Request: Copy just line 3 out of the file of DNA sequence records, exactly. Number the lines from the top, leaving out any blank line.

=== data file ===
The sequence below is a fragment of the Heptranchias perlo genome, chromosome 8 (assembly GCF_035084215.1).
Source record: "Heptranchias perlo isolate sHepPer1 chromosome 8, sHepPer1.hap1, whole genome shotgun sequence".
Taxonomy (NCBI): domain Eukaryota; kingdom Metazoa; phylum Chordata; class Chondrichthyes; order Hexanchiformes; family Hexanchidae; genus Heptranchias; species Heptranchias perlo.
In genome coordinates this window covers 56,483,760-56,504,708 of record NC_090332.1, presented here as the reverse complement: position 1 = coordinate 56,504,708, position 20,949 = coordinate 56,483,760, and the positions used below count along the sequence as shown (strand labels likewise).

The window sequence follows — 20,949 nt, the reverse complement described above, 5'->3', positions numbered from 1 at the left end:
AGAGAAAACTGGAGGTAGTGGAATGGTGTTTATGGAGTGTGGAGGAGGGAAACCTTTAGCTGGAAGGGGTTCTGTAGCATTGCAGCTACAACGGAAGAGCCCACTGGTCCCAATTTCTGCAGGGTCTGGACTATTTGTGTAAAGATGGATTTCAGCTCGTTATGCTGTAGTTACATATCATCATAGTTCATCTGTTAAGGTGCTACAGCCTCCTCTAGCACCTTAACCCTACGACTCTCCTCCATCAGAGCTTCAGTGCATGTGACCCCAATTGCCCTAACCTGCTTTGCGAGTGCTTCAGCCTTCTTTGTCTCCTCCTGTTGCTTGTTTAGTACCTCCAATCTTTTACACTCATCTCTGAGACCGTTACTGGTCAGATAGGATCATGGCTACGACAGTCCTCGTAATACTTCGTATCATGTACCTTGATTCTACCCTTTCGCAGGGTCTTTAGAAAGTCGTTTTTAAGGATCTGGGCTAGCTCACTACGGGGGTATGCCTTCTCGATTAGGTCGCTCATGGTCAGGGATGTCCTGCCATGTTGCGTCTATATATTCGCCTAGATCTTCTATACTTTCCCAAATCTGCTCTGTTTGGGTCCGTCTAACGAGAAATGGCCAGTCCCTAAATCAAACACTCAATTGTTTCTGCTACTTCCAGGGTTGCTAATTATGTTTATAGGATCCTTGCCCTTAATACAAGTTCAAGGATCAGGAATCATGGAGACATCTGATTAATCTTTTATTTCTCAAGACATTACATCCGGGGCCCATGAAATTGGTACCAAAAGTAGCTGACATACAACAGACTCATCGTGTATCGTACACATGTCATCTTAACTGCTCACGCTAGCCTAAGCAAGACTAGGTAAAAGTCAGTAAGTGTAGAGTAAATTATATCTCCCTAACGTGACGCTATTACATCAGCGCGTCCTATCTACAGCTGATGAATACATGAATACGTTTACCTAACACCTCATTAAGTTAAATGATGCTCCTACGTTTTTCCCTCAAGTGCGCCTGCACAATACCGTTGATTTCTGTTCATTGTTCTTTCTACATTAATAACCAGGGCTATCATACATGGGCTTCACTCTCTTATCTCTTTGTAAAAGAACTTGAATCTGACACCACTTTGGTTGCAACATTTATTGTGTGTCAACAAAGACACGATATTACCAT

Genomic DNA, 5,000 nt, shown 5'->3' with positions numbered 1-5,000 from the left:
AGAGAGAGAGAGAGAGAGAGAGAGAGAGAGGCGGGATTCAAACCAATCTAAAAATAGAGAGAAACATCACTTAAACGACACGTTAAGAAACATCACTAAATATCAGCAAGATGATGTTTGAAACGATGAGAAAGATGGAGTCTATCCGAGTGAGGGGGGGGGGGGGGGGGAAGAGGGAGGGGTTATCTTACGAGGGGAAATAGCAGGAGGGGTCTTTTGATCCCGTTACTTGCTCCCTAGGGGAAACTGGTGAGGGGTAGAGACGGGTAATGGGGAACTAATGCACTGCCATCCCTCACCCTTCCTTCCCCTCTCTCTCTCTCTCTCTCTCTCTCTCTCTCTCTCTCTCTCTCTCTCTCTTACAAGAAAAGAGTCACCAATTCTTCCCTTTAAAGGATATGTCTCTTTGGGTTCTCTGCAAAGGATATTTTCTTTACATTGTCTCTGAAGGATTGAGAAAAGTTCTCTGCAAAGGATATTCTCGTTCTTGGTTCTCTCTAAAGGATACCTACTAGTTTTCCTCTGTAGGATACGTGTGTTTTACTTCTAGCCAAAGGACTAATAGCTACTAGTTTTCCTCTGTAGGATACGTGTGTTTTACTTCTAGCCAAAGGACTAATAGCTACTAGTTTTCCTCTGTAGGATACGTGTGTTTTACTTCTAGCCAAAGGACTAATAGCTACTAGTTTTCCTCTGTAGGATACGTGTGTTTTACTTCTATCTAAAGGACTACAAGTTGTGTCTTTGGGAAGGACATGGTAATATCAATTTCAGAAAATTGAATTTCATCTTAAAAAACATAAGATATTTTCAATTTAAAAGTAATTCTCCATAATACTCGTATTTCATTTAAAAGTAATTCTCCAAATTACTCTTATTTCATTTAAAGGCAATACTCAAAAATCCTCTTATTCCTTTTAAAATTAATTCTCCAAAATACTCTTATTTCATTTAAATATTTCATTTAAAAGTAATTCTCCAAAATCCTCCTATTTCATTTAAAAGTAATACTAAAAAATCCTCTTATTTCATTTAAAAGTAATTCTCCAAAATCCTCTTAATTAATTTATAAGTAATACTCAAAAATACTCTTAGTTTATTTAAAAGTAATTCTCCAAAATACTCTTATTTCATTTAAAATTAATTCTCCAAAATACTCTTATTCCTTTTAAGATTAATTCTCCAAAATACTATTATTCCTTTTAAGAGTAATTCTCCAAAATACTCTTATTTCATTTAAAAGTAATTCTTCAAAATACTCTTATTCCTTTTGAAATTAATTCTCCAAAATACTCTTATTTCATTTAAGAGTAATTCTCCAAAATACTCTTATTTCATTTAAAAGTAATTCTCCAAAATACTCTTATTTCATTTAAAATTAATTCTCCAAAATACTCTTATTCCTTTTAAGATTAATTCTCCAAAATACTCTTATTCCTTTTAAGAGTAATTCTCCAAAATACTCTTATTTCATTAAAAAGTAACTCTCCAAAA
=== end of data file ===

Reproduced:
Taxonomy (NCBI): domain Eukaryota; kingdom Metazoa; phylum Chordata; class Chondrichthyes; order Hexanchiformes; family Hexanchidae; genus Heptranchias; species Heptranchias perlo.